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Rediscovering the Beauty of Shanghainese Comfort Foods

Rediscovering the Beauty of Shanghainese Comfort Foods

A Homecoming of Flavors

I remember quite vividly the last time I visited Chef Chen’s restaurant in Irvine, California. It was years ago, when I took my grandmother out for lunch – she was still mobile enough to get around in her wheelchair back then. Sadly, she passed away shortly after, and I hadn’t been back to the restaurant since.

That is, until last month, when I found myself celebrating the Lunar New Year at Chef Chen’s with one of the most respected food writers in Orange County. As we rang in the Year of the Goat, I couldn’t help but feel a sense of nostalgia wash over me. This place, with its familiar flavors and comforting ambiance, was like a warm hug from an old friend.

My son, who has become somewhat of a Chinese food snob after our trip to Hong Kong a few years ago, was surprisingly eager to join us. “We have to go back to Chef Chen’s!” he’d been insisting ever since that New Year’s Day meal. I couldn’t help but feel a hint of pride – these flavors, the ones I grew up with and the ones I’ve passed down to him, had clearly left a lasting impression.

One Dragon Restaurant, the Shanghai cuisine establishment I’m here to write about, conjures up that same feeling of comfort and familiarity. It’s the kind of food I remember my mother cooking, the kind that wraps you in a warm blanket on a chilly night. And as I delve into the beauty of Shanghainese comfort foods, I can’t wait to share this rediscovery with you.

Embracing the Familiar

One of the standout dishes from my recent visits to Chef Chen’s was the Rock Fish in Sweet and Sour Sauce. Fried to perfection and coated in a sauce dotted with julienned bamboo shoots, wood ear fungus, scallions, onions, and carrots, this dish is a true labor of love. It’s not something you order unless you have a larger group, as the commitment to picking through the bones and devouring every morsel of flesh is quite substantial. But trust me, it’s absolutely worth it.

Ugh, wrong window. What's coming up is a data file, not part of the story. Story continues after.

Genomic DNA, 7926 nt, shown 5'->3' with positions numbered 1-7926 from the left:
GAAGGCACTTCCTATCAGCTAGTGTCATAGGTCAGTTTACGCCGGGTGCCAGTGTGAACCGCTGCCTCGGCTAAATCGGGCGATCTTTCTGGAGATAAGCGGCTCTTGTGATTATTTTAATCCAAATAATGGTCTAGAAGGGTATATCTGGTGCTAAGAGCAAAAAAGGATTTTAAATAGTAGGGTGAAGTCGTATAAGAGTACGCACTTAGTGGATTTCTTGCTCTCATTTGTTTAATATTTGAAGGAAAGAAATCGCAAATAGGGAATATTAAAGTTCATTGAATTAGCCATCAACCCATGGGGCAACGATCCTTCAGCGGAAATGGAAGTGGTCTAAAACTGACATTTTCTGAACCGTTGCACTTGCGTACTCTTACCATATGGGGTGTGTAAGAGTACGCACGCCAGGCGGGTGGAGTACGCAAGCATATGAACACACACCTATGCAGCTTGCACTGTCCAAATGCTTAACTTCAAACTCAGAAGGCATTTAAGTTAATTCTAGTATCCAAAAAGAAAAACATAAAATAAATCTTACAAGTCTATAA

Another cherished favorite is the Dried Beancurd with Shredded Pork (香干炒肉丝). This is a dish I often make at home, but it never quite captures the same magic as the version served at Chef Chen’s. I suppose it’s the intense heat required to stir-fry it correctly, a level my home stove just can’t quite match. For my son, this ranks pretty high on his list of must-have dishes, right up there with the Shanghai-style Rice Cakes (上海炒年糕).

The Shanghai-style Rice Cakes, with their distinct flavor profile of dark soy sauce, bits of shredded pork, mushrooms, and Napa cabbage, have a special place in my heart. Growing up, I loved the white version with preserved mustard greens (雪菜), but there’s just something about the Shanghai-style that resonates with me on a deeper level. Here, the restaurant has added a touch of spinach and bamboo shoots for an extra burst of color and flavor.

As I recalled my last visit to Chef Chen’s, I was reminded of another dish that had once eluded my palate – the Loofah Tofu Sheet and Edamame (絲瓜百页毛豆). As a child, I absolutely hated eating loofah, but on that New Year’s Day, I found myself eagerly taking a bite. It’s remarkable how our taste buds can evolve over the years, and I couldn’t wait to share this revelation with my mother, who would undoubtedly scold me for my foolishness.